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Coronavirus — Global Brief: Why We Never Talked About The Hong Kong Flu

The 1968 pandemic was the first spread by mass air travel on its way to a toll of 1 million dead. Yet somehow it has been largely ignored by history, even if its lessons raise many questions for the COVID-19 world.

The 1968 flu spread by air travel. Here U.S. servicemen in Saigon
The 1968 flu spread by air travel. Here U.S. servicemen in Saigon

The insidious path of COVID-19 across the planet is a blunt reminder of how small the world has become. For the coming weeks, Worldcrunch will be delivering daily updates on this crisis from the best, most trusted international news sources — regardless of language or geography. To receive the daily Coronavirus Global Brief in your inbox,sign up here.

SPOTLIGHT: WHY DON'T WE EVER TALK ABOUT THE HONG KONG FLU

The most cited historical comparison for COVID-19 dates back just over a century ago: the Spanish flu. The 1918 pandemic, which killed up to 50 million people worldwide, is mostly viewed today to as a testament to our improved ability to fight the spread of disease and limit loss of life. Yet there is a more recent, and strangely overlooked, example that may be much more worthy of our reflection, with points of comparison that say much about where we are today.

The Hong Kong flu emerged on the Asian island nation in July 1968, and within two weeks had already infected some 500,000 people. Fueled by what was then a recent boom in air traffic, the virus spread swiftly throughout Southeast Asia, and on to the United States through soldiers returning from Vietnam. By the spring of 1970 it had extended worldwide, and killed one million people.


Unlike both the current coronavirus spread and the Spanish flu, the Hong Kong flu didn't seem to attract the attention it deserved. Just a few examples we dug up: In Sweden, this front page of daily newspaper Epressen read "Stockholmers Have To Learn To Walk," referring to infrequent tram traffic due to hospitalized conductors; in France, reporters from weekly Paris Match weren't sent to visit the city's overcrowded hospitals, but a movie set where actress Marina Vlady was found laying in bed — "she doesn't have the Hong Kong flu," quipped the magazine, " she's just shooting a movie;" The Minnesota Star-Tribunerecently noted that the only reference to the Hong Kong flu in the local press was an Associated Press report on Dec. 27, 1968: "Deaths attributed to the Hong Kong flu more than doubled across the nation in the third week of December. ... Official figures for the week showed roughly 500 more ‘pneumonia-influenced" deaths recorded in 122 cities." The story ran on page 24.


The global response to today's crisis couldn't stand in starker contrast, and the questions abound: How can we understand the nature of an elusive new virus? What must be done to mitigate its spread and lethality? What will it mean for the future? Indeed, the other great point of contrast with the Hong Kong flu, where no major quarantines were implemented, are the decisions being taken today in countries around the world to do everything possible to limit loss of life, including bringing the entire economy to a halt. That naturally leads to the very complicated question: How do we measure saving every human life against the longer term effects of a possible once-in-a-generation economic meltdown?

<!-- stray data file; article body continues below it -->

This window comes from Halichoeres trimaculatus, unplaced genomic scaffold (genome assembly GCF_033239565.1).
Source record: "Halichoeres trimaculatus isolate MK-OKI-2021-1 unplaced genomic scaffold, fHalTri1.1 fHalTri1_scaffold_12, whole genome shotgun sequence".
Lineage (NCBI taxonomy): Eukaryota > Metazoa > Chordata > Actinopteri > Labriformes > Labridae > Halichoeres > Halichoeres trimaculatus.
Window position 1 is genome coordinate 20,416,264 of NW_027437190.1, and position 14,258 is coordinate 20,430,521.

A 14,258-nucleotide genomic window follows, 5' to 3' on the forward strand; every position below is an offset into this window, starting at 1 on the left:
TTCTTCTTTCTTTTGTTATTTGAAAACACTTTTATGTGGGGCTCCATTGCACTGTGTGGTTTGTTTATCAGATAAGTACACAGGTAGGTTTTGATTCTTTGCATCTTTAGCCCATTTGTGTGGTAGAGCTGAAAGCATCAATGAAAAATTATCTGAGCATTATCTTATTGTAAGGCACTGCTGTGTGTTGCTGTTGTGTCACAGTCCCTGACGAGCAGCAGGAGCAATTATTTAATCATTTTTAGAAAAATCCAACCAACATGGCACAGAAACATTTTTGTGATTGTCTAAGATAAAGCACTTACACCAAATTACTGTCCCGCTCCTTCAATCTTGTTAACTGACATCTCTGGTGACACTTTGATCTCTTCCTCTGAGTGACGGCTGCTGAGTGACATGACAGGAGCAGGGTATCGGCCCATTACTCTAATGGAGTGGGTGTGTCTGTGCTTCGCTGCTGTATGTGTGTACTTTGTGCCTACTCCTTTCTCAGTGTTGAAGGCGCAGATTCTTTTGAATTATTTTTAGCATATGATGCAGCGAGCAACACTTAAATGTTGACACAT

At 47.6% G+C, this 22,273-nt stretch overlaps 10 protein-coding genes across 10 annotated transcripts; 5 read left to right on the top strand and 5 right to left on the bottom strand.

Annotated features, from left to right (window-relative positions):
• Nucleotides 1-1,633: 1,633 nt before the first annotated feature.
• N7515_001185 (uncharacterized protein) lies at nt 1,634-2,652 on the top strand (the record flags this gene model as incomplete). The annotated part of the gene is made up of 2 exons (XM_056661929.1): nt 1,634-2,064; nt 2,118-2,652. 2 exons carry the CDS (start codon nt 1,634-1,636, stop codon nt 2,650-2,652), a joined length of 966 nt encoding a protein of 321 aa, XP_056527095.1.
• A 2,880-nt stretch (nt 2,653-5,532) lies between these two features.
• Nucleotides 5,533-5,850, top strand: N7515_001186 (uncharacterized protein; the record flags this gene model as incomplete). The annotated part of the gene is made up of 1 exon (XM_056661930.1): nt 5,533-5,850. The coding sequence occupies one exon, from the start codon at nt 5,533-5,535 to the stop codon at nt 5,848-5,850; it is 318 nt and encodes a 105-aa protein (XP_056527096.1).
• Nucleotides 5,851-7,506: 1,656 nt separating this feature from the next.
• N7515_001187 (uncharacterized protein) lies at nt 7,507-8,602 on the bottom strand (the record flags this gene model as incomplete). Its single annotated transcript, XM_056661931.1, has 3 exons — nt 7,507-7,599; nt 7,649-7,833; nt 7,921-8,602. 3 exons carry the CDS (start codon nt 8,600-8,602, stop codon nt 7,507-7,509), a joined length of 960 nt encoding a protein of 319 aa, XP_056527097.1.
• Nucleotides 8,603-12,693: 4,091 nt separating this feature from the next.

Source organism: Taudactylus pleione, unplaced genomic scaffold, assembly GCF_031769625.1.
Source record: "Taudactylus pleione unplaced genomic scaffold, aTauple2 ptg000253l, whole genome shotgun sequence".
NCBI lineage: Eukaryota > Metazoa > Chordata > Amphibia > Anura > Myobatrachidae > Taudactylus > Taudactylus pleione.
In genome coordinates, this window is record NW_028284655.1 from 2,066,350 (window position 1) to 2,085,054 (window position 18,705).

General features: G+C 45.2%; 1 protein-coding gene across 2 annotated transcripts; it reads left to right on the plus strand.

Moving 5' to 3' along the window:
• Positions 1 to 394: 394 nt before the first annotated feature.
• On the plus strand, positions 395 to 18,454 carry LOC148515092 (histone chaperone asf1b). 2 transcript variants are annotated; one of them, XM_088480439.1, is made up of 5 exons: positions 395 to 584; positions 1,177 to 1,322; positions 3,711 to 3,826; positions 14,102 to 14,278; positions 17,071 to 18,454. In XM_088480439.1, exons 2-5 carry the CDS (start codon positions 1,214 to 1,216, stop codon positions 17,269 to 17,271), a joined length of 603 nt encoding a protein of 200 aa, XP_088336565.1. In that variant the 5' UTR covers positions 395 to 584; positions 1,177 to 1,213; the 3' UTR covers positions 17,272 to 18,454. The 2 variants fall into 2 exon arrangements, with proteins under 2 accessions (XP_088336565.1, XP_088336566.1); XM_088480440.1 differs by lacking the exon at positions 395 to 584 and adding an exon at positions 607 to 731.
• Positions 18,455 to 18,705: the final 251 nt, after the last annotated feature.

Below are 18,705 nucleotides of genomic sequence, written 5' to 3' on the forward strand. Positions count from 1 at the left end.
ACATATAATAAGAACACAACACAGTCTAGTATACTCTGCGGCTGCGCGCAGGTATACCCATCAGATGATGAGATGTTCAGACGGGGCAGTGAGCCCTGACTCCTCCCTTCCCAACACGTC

For now, it seems most of the world has agreed to prioritize the former at all cost. But as lockdowns are extended around the world and resources dwindle, we should expect that question to grow louder.

Carl-Johan Karlsson

THE SITUATION: 7 THINGS TO KNOW RIGHT NOW

  • Toll: Global death toll nears 100,000. The state of New York registers some 162,000 cases, outpacing any single country, while New York City is now using mass burial sites on Hart Island. In Spain, the number of deaths is down to 607 in the past 24 hours, the lowest in 17 days.

  • Online Easter: Christians are invited to stay at home for Good Friday celebrations, as several churches around the world are broadcasting services online on Easter Sunday.

  • Better Boris: British Prime Minister Boris Johnson moved out of intensive care.

  • European Union agrees on €500 billion rescue package to help its worst-hit member states.

  • North Koreans meet: As other countries around the world suspend all political gatherings, Pyongyang will hold its annual Supreme People's Assembly in person this Friday, with its 687 deputies. COVID-19 is believed to be spreading in the country, though reliable statistics are unavailable.

  • New risk: First case confirmed in war-torn Yemen where virus spread could have "catastrophic" consequences.

  • Shelter in Space: Two Russian cosmonauts and one U.S. astronaut arrived safely at the International Space Station, probably the "safest place on Earth".

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Firefighters work to put out the fire in a mall hit by a Russian missile strike

Shaun Lavelle, Anna Akage and Emma Albright

Officials fear the death toll will continue to climb after two Russian missiles hit the Armstor shopping center in the central Ukrainian city of Kramenchuk. According to Ukrainian President Volodymyr Zelensky, more than 1,000 people were inside the mall Monday at the time of the attack.

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For the moment, the death toll is at 18 with 36 people missing and at least 59 injured, reported a regional official on Tuesday. The search and rescue operations continue under the rubble.

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